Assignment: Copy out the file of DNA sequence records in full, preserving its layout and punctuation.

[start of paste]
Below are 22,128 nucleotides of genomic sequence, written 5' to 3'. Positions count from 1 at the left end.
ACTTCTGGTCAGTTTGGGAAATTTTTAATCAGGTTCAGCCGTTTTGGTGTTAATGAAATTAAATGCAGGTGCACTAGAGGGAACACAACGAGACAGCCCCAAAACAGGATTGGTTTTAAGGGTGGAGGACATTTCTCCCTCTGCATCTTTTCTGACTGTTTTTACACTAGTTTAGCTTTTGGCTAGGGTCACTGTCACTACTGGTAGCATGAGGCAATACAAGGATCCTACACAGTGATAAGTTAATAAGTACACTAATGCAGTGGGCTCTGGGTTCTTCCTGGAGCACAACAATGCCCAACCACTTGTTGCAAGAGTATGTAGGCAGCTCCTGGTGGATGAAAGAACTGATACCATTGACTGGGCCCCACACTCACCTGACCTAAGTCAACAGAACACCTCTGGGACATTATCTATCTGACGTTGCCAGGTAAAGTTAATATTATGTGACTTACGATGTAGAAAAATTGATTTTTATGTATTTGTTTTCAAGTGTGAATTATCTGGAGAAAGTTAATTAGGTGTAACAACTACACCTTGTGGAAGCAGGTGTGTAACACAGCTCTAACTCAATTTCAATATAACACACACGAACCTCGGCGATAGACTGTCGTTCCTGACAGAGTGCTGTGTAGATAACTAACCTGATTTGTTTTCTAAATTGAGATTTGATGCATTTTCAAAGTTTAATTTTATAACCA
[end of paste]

Below are 22,128 nucleotides of genomic sequence, written 5' to 3'. Positions count from 1 at the left end.
ACTTCTGGTCAGTTTGGGAAATTTTTAATCAGGTTCAGCCGTTTTGGTGTTAATGAAATTAAATGCAGGTGCACTAGAGGGAACACAACGAGACAGCCCCAAAACAGGATTGGTTTTAAGGGTGGAGGACATTTCTCCCTCTGCATCTTTTCTGACTGTTTTTACACTAGTTTAGCTTTTGGCTAGGGTCACTGTCACTACTGGTAGCATGAGGCAATACAAGGATCCTACACAGTGATAAGTTAATAAGTACACTAATGCAGTGGGCTCTGGGTTCTTCCTGGAGCACAACAATGCCCAACCACTTGTTGCAAGAGTATGTAGGCAGCTCCTGGTGGATGAAAGAACTGATACCATTGACTGGGCCCCACACTCACCTGACCTAAGTCAACAGAACACCTCTGGGACATTATCTATCTGACGTTGCCAGGTAAAGTTAATATTATGTGACTTACGATGTAGAAAAATTGATTTTTATGTATTTGTTTTCAAGTGTGAATTATCTGGAGAAAGTTAATTAGGTGTAACAACTACACCTTGTGGAAGCAGGTGTGTAACACAGCTCTAACTCAATTTCAATATAACACACACGAACCTCGGCGATAGACTGTCGTTCCTGACAGAGTGCTGTGTAGATAACTAACCTGATTTGTTTTCTAAATTGAGATTTGATGCATTTTCAAAGTTTAATTTTATAACCA